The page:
Constant pressure to publish, long working hours, heavy workloads, and a highly competitive environment: research can be a stressful business. Search online for ‘stress’ and ‘academia’ and numerous surveys and articles can be found describing the pressures and demands encountered in the profession. So perhaps, it is not surprising that a recent survey indicates academics experience more stress than average; the University and College Union 2012 occupational stress survey reported a stress value of 2.51 amongst academics compared to 3.65 for the average British working population, where 1 is the lowest level of well-being, and 5 is the highest. At the University of Manchester, the 2013 staff survey reported that of total staff, 61% occasionally and 33% frequently-to-always experience stress in the work place (figures which do not significantly differ from other Higher Education Institutions). In short, if you have experienced stress in the work place, you are not alone. The Health and Safety Executive defines workplace stress as: ‘the adverse reaction people have to excessive pressures or other types of demand placed on them at work’. Whilst the causes of stress may differ between people, undoubtedly there is relatable ground in the field of academia.
What causes you stress?
“The competitive environment, for example 100 applicants for 5 fellowship posts, and even once secured, you then most continually work harder to maintain progress on a career path which is being continuously judged and reviewed.” – PDRA, FLS.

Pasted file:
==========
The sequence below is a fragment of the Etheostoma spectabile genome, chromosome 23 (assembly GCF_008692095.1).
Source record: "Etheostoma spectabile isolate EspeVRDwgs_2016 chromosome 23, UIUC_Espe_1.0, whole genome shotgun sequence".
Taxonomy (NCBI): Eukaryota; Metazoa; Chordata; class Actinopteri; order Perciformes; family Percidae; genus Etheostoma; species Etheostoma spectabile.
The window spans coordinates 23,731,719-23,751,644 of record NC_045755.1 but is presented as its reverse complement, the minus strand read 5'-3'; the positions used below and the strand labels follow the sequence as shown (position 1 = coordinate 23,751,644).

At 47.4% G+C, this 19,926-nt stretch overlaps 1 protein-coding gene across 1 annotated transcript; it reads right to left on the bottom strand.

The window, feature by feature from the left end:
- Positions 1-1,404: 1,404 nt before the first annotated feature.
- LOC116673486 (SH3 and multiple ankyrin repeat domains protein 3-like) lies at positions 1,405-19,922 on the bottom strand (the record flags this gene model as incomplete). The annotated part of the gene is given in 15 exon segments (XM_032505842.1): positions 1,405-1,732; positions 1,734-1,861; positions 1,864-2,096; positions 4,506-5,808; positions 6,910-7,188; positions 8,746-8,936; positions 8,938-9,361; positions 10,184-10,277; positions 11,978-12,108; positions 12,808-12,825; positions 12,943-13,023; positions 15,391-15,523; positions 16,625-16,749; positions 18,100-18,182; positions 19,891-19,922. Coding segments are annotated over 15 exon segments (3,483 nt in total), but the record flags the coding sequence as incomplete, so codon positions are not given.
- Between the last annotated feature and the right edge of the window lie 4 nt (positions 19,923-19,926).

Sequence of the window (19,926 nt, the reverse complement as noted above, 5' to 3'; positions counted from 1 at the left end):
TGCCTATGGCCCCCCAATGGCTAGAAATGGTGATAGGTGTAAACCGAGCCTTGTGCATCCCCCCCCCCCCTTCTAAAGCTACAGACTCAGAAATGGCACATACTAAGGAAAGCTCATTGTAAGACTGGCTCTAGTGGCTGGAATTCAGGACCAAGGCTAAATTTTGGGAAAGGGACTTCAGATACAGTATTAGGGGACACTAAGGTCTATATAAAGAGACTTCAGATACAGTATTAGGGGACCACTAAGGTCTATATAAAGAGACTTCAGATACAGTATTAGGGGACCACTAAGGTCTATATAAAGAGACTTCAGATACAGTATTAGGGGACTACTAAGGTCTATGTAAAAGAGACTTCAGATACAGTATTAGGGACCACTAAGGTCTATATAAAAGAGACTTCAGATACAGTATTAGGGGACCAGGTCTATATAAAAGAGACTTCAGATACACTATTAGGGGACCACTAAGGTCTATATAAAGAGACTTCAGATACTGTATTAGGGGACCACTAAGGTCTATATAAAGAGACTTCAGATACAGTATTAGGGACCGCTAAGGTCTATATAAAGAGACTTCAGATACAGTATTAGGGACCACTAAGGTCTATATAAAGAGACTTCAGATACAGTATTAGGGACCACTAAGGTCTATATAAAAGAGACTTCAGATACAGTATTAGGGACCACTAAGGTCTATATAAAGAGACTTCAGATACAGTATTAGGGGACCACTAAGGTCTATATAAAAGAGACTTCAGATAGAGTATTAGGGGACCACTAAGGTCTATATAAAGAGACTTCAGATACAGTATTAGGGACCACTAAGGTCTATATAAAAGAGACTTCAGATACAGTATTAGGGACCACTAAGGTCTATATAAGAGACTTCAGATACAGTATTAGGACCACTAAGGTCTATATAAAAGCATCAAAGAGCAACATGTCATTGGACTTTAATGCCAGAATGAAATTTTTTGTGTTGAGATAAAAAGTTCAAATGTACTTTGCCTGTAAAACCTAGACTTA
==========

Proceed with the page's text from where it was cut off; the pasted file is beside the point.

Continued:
“Job instability. Relatively short research projects and not having a permanent contract means that you constantly need to be on the look-out for new jobs and projects.” – PDRA, MHS.
“Juggling students, administration, my own research, and those last-minute e-mail requests at 4:55!” – PDRA, EPS.
“Simply put, not having enough time in the day! Having to plan experiments around the school run, project students and other work commitments can get really stressful.” – PDRA, MHS.
“Not enough praise for a job well done and managing unrealistic expectations.” – PDRA, EPS.
The more common reasons for stress reported by the University of Manchester staff survey included: workload, insufficient staff & resources, organisational change and lack of support from managers. Sound familiar? Add in to the mix a notable amount of personal investment, such as developing your own research ideas, devoting time and effort trying to a make an experiment work, or making personal sacrifices to put in those extra hours, and stress can be greatly intensified. This was highlighted in a recent Guardian article titled ‘Scientists and their emotions: the highs … and the lows’ where the interviewees described the difficulties of emotionally detaching themselves from ‘experiments which can take very long periods of time, sometimes years’.